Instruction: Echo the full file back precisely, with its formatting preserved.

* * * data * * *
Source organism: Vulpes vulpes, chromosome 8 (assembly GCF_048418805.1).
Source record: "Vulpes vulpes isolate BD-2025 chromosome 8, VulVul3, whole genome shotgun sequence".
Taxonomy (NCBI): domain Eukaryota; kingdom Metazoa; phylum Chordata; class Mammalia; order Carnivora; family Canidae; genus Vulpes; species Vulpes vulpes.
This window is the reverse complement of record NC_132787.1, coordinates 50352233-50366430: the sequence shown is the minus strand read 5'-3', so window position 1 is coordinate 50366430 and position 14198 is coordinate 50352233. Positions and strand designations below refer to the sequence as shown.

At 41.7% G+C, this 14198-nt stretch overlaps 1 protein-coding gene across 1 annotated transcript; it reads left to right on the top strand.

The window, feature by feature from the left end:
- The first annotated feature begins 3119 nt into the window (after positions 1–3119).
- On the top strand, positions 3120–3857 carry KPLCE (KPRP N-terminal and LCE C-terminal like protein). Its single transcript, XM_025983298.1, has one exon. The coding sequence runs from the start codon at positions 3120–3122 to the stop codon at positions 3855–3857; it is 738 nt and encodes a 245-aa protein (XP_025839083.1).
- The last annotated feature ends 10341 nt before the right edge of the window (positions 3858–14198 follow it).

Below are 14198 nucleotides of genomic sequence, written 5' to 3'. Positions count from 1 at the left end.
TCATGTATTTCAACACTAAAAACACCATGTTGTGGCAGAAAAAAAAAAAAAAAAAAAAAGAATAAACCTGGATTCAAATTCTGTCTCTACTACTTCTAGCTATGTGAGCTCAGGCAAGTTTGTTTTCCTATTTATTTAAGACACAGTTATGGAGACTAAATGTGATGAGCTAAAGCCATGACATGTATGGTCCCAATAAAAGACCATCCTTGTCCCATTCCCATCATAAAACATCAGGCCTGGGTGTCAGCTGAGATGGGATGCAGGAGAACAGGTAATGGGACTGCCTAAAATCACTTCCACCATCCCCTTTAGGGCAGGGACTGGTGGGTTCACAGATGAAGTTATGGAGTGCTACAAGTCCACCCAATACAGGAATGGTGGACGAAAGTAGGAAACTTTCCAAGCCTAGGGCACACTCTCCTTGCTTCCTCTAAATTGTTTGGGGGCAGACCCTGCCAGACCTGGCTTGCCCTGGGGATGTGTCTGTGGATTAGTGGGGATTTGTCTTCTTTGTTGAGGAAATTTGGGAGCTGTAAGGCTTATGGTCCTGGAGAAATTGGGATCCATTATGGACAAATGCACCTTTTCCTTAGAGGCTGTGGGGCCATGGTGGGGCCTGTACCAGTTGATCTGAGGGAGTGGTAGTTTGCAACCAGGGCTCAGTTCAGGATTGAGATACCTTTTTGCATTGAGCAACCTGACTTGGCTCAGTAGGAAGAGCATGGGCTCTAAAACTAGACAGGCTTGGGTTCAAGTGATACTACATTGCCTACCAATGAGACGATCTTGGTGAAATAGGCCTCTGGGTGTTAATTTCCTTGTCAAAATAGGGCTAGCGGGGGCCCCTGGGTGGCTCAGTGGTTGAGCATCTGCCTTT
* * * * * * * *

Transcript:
Source organism: Vulpes vulpes, chromosome 8 (assembly GCF_048418805.1).
Source record: "Vulpes vulpes isolate BD-2025 chromosome 8, VulVul3, whole genome shotgun sequence".
Taxonomy (NCBI): domain Eukaryota; kingdom Metazoa; phylum Chordata; class Mammalia; order Carnivora; family Canidae; genus Vulpes; species Vulpes vulpes.
This window is the reverse complement of record NC_132787.1, coordinates 50352233-50366430: the sequence shown is the minus strand read 5'-3', so window position 1 is coordinate 50366430 and position 14198 is coordinate 50352233. Positions and strand designations below refer to the sequence as shown.

At 41.7% G+C, this 14198-nt stretch overlaps 1 protein-coding gene across 1 annotated transcript; it reads left to right on the top strand.

The window, feature by feature from the left end:
- The first annotated feature begins 3119 nt into the window (after positions 1–3119).
- On the top strand, positions 3120–3857 carry KPLCE (KPRP N-terminal and LCE C-terminal like protein). Its single transcript, XM_025983298.1, has one exon. The coding sequence runs from the start codon at positions 3120–3122 to the stop codon at positions 3855–3857; it is 738 nt and encodes a 245-aa protein (XP_025839083.1).
- The last annotated feature ends 10341 nt before the right edge of the window (positions 3858–14198 follow it).

Below are 14198 nucleotides of genomic sequence, written 5' to 3'. Positions count from 1 at the left end.
TCATGTATTTCAACACTAAAAACACCATGTTGTGGCAGAAAAAAAAAAAAAAAAAAAAAGAATAAACCTGGATTCAAATTCTGTCTCTACTACTTCTAGCTATGTGAGCTCAGGCAAGTTTGTTTTCCTATTTATTTAAGACACAGTTATGGAGACTAAATGTGATGAGCTAAAGCCATGACATGTATGGTCCCAATAAAAGACCATCCTTGTCCCATTCCCATCATAAAACATCAGGCCTGGGTGTCAGCTGAGATGGGATGCAGGAGAACAGGTAATGGGACTGCCTAAAATCACTTCCACCATCCCCTTTAGGGCAGGGACTGGTGGGTTCACAGATGAAGTTATGGAGTGCTACAAGTCCACCCAATACAGGAATGGTGGACGAAAGTAGGAAACTTTCCAAGCCTAGGGCACACTCTCCTTGCTTCCTCTAAATTGTTTGGGGGCAGACCCTGCCAGACCTGGCTTGCCCTGGGGATGTGTCTGTGGATTAGTGGGGATTTGTCTTCTTTGTTGAGGAAATTTGGGAGCTGTAAGGCTTATGGTCCTGGAGAAATTGGGATCCATTATGGACAAATGCACCTTTTCCTTAGAGGCTGTGGGGCCATGGTGGGGCCTGTACCAGTTGATCTGAGGGAGTGGTAGTTTGCAACCAGGGCTCAGTTCAGGATTGAGATACCTTTTTGCATTGAGCAACCTGACTTGGCTCAGTAGGAAGAGCATGGGCTCTAAAACTAGACAGGCTTGGGTTCAAGTGATACTACATTGCCTACCAATGAGACGATCTTGGTGAAATAGGCCTCTGGGTGTTAATTTCCTTGTCAAAATAGGGCTAGCGGGGGCCCCTGGGTGGCTCAGTGGTTGAGCATCTGCCTTT